We have been pointing out to what extent the Mike Bloomberg development policies contradict his pretensions to be seen as a champion of sustainable-i.e. environment friendly-development. In examining the overall development picture in Queens, with the help of our traffic expert Brian Ketcham, we come to the inescapable conclusion that the city needs tp put a moratorium on all new development until a global traffic analysis can be done to determine whether the existing local and arterial roadways can accommodate all of the excess vehicular traffic.
Once the extent of the environmental challenge is properly understood, we would expect that all transit friendly environmental groups-including even those who have developed an untoward intimacy with Mayor Overdevelopment-to support the moratorium; as well as an independent traffic study of the cumulative impacts of both proposed as well as approved projects. What follows is Ketcham's indictment and prescription.
The Problem with More Development in North-Central Queens (Or, Can Queens Afford Out-of-Control Development in North-Central Queens)
Proponents for the Willets Point Development Plan find themselves in a bind: They need new ramps connecting with the Van Wyck Expressway to make their plan work. They have produced an Access Modification Report (AMR) required by the Federal Highway Administration (FHWA) for approval of the ramps. The AMR offers an incredible vision for the area’s future: its authors would like us to believe that by the year 2035 traffic conditions in and around Willets Point will be “free flowing.”
How the AMR authors come to this conclusion is anyone’s guess – unless somehow millions of commuters and truckers disappear over the next 25 years. Spend five minutes traveling by car through the Willets Point area today, circa 2010, and you will note that it is hardly free flowing. In fact, the area is gridlocked during peak commuter hours and on weekends. It’s notable that the Final Generic Environmental Impact Statement (FGEIS) for Willets Point envisions the same—but intensified—gridlocked conditions by 2017, when this project is expected to be completed. Recently, the description of traffic gridlock conditions has been underscored by the Draft Environmental Impact Statement (DEIS) for nearby Flushing Commons.
A detailed investigation by Willets Point United’s traffic engineer shows that both the FGEIS and the DEIS referenced above do not fully account for all new traffic that is anticipated by 2017. This independent investigation also reveals that the AMR failed entirely to account for this new development including trips generated by both Willets Point and Flushing Commons. In other words, the FGEIS and the DEIS together under-report the severity of traffic increases in coming years. Population in Queens is expected to increase by more than 12% over the next 25 years. The AMR fails to account for the expected growth in travel from population growth.
So how to square that circle? The Willets Point Development defenders either have to pretend those two reports don’t exist or they have to revise the AMR to conform to the FGEIS and the Flushing Commons DEIS. Better yet, they argue, new federally-funded ramps onto the Van Wyck Expressway could present the cure-all for the congestion problem.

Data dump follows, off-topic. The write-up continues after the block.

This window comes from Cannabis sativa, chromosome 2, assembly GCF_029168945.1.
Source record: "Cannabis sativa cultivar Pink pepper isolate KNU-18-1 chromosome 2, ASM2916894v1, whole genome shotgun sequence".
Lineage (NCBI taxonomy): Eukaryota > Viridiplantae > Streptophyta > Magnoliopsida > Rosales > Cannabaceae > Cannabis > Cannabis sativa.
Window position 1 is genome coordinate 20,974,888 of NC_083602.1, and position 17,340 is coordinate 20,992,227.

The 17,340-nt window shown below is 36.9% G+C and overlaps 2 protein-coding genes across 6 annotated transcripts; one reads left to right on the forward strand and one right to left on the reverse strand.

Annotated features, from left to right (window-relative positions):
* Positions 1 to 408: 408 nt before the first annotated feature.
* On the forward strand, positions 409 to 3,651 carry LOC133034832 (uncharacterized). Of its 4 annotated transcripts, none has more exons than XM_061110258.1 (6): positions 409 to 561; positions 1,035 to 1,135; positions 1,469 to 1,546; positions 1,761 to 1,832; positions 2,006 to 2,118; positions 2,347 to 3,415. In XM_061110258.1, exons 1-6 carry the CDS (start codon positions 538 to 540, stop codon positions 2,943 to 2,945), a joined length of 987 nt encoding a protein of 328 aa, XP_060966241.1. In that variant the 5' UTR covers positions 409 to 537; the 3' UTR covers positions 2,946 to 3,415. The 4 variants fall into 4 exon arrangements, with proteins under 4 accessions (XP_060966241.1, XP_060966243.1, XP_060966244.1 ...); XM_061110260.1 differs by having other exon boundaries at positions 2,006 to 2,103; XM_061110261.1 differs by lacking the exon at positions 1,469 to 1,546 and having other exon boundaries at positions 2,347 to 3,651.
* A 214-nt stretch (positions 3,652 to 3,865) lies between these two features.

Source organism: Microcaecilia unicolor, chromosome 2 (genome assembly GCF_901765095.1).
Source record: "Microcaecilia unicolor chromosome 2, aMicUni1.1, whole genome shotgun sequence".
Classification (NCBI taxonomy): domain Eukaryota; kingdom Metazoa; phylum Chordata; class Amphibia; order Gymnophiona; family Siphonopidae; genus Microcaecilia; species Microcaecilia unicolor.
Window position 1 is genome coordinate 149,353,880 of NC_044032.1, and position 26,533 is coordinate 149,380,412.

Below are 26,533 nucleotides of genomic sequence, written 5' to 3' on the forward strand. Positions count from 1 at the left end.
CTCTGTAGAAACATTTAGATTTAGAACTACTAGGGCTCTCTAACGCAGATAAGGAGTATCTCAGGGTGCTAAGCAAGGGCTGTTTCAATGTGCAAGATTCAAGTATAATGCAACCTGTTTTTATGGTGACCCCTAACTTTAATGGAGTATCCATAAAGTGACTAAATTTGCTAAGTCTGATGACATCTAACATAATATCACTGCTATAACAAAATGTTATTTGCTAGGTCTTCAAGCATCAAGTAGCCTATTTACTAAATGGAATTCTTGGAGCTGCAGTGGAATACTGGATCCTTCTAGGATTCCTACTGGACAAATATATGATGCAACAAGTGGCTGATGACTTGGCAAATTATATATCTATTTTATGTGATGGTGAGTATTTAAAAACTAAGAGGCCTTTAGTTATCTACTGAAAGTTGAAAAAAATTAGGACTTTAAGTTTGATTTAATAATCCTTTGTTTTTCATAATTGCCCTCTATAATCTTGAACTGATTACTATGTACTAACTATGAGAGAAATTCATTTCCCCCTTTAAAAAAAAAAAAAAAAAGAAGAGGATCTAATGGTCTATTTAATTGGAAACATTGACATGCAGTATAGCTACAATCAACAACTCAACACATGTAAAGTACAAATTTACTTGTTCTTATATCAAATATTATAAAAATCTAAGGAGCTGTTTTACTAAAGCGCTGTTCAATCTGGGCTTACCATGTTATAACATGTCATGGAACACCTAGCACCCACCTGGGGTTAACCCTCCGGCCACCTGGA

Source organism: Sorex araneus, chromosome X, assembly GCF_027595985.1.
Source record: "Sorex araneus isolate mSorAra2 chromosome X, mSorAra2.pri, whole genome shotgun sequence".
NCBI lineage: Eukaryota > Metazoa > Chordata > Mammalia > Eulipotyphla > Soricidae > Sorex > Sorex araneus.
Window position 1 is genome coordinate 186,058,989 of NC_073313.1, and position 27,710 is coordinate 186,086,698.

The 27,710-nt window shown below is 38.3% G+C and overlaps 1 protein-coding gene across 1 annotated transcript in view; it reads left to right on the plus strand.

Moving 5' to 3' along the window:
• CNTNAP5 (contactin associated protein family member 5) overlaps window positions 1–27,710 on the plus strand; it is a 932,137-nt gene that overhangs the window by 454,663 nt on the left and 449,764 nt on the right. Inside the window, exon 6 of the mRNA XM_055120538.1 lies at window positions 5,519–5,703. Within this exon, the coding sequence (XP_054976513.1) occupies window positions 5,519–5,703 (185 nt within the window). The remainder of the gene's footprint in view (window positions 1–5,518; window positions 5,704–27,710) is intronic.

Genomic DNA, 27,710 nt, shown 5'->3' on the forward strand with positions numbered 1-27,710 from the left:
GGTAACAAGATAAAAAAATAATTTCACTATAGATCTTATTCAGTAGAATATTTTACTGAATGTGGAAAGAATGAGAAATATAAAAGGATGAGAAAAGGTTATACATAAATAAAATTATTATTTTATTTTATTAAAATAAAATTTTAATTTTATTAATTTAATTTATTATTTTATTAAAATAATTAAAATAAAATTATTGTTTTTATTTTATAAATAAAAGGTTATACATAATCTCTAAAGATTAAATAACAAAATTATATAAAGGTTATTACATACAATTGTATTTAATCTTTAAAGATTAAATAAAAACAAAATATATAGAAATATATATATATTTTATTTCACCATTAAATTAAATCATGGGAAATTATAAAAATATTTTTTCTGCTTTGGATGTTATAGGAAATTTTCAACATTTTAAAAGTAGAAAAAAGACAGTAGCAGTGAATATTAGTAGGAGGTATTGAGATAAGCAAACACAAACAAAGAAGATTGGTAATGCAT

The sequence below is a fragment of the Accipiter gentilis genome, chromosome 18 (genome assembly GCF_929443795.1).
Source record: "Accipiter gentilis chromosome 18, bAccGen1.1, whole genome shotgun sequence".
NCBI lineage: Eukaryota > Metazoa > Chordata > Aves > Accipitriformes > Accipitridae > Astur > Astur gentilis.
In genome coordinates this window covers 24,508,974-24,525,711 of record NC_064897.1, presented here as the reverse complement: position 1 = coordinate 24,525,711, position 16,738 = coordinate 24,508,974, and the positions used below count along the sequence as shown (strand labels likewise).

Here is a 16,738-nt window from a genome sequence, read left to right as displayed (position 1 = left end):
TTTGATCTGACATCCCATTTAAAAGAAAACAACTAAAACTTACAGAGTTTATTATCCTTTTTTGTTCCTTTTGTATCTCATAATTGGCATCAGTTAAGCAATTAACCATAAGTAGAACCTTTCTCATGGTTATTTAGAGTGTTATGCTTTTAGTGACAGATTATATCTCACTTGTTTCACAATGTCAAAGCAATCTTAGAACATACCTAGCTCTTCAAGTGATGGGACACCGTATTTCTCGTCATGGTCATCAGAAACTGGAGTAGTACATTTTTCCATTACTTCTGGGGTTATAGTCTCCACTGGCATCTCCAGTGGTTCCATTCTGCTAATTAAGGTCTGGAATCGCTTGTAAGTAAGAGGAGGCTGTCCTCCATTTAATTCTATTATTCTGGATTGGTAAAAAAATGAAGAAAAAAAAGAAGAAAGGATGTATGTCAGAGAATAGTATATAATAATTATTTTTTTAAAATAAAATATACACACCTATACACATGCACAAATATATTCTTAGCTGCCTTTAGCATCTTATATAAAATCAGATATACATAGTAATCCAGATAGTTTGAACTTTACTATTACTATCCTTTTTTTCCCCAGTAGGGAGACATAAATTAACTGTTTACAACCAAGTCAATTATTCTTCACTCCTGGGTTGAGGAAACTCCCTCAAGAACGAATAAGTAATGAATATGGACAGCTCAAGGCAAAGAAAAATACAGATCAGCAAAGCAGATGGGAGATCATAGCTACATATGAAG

Brian Ketcham, the traffic engineer hired by Willets Point United, found a number of troubling facts that suggest the Willets Point Development Plan is doomed to choke on congestion:
• New development in close proximity to Willets Point has not been accounted for in this or in other nearby projects like Flushing Commons and the College Point Police Academy.
• The consequence is that the traffic impacts in all three projects will be much worse than reported.
• The Local Development Corporation for Flushing is pursuing another major development east of the Flushing River between Roosevelt Avenue and Northern Blvd. to complement the Willets Point Development Plan. This project has not been included in any of the analyses completed for Willets Point or for Flushing Commons.
• Nearby expressways and local access roads are gridlocked during peak commuter hours today and will be worse in the future even without any of these massive projects.
• Plus, the proposed Van Wyck ramps simply do not work. There is insufficient capacity along the Van Wyck in peak commuter hours to accommodate most of the Willets Point traffic.
• The FHWA reports eight criteria for AMR approvals; the AMR in the Willets Point Development Plan fails five of these criteria. The ramps must be rejected.
• Unless Queens comes to terms about the limitations to growth for this area and proposed and potential development is not allowed to occur unhampered, it is certain to cause bankrupting economic and transportation distress for the area.
The big picture is this: So much new development in the Flushing/Willets Point area has been proposed, approved, or already completed – each generating much new traffic on a 24/7 basis -- that it is time New York City and State stop all new development while a transportation master plan (including for public transit) is completed to establish reasonable limits to development in Downtown Flushing and surrounding residential communities.
Given the preceeding analysis, it is clear to us that the Willets Point ramps need to be put on hold-as the NRDC has endorsed-until an independent consultant is hired. But even more so, the Flushing Commons development must also be halted in the interest of the quality of life of all Queens neighborhoods